Whether you're handing over a hundred bucks for a top ticket or shoestringing it in a nosebleed seat, seeing one show or seven, you'll have better Broadway experiences to brag about if you take our advice.

Do your homework. Remember—your friends' "must-see" may not be yours. If you're new to theater, or not a regular, try to discover Broadway for yourself. Subscribe to online services ahead of your trip; you'll get access to show synopses, special ticket offers, and more. If it's a classic play, like Shakespeare, you might enjoy it more if you read it before you go.

Reserve ahead. The TKTS booth is great if you're up for what the fates make available, but for must-sees, book early. While you're at it, ask whether the regular cast is expected. (An in-person stop at the box office is the most reliable way to score this information, but don't hold them to it unless it's the day of performance. If there is a change then—and the replacement cast is not acceptable to you—you may get a refund.) For musicals, live music will always add a special zing; confirm when ticketing to avoid surprises on the rare occasion when recorded music is used.

Check theater seating charts. Front mezzanine is a great option; with seats that overhang the stage, they can be better (though not always less expensive) than many orchestra locations. Always book with a seating chart at hand (available online and at the box office); although even the priciest seats might be tight, it is always worth splurging for the best sight lines. Check accessibility, especially at older theaters with multiple flights of stairs and scarce elevators.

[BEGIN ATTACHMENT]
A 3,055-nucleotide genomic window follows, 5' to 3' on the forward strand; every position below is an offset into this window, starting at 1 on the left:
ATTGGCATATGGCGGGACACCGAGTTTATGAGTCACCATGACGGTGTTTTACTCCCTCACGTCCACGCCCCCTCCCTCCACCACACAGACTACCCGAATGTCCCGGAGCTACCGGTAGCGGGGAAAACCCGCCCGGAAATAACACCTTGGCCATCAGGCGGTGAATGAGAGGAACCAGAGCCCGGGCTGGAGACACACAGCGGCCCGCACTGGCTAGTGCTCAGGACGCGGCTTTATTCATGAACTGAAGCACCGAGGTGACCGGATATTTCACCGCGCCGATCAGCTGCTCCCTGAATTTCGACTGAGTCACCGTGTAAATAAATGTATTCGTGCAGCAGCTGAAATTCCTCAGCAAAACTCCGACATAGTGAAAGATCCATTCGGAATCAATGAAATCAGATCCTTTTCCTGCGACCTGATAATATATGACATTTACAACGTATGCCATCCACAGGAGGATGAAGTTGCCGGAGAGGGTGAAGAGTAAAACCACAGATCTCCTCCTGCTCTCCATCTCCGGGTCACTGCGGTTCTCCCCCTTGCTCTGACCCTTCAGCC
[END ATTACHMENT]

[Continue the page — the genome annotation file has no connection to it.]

Know when to go. Surprisingly, Friday evening is a good option; Saturday night and weekday matinees are the most difficult. Do as the locals do and go on weeknights. Tuesday is especially promising, and typically an earlier curtain—7 or 7:30 instead of the usual 8 pm—helps ensure that you'll get a good night's sleep for your next day of touring.

Dress right. You can easily throw on jeans to go to the theater these days, but personally we feel Bermuda shorts have no place on Broadway. Bring binoculars if your seats are up high, leave behind the heavy coat (coat checks are not the norm), and drop packages off at your hotel room in advance.

Travel smart. Trying to get to the show in time? Unless you don't mind watching the meter run up while you're stuck in traffic, avoid cabs into or out of Times Square. The pre- and post-theater crush will render Broadway virtually unwalkable, but that said, walk, especially if you're within 10 blocks of the theater. Otherwise, take the subway.

Dine off Broadway. Dining well on a budget and doing Broadway right are not mutually exclusive notions. Key is avoiding the temptation to eat in Times Square proper—even the national chains are overpriced. Consider instead supping in whatever neighborhood you're touring that day. Or, if you're already in Midtown, head west of the district to 9th Avenue. That's where many actors and other theater folk actually live, and you never know who you'll see on the street or at the next table. Prix-fixe deals and ethnic eateries are plentiful.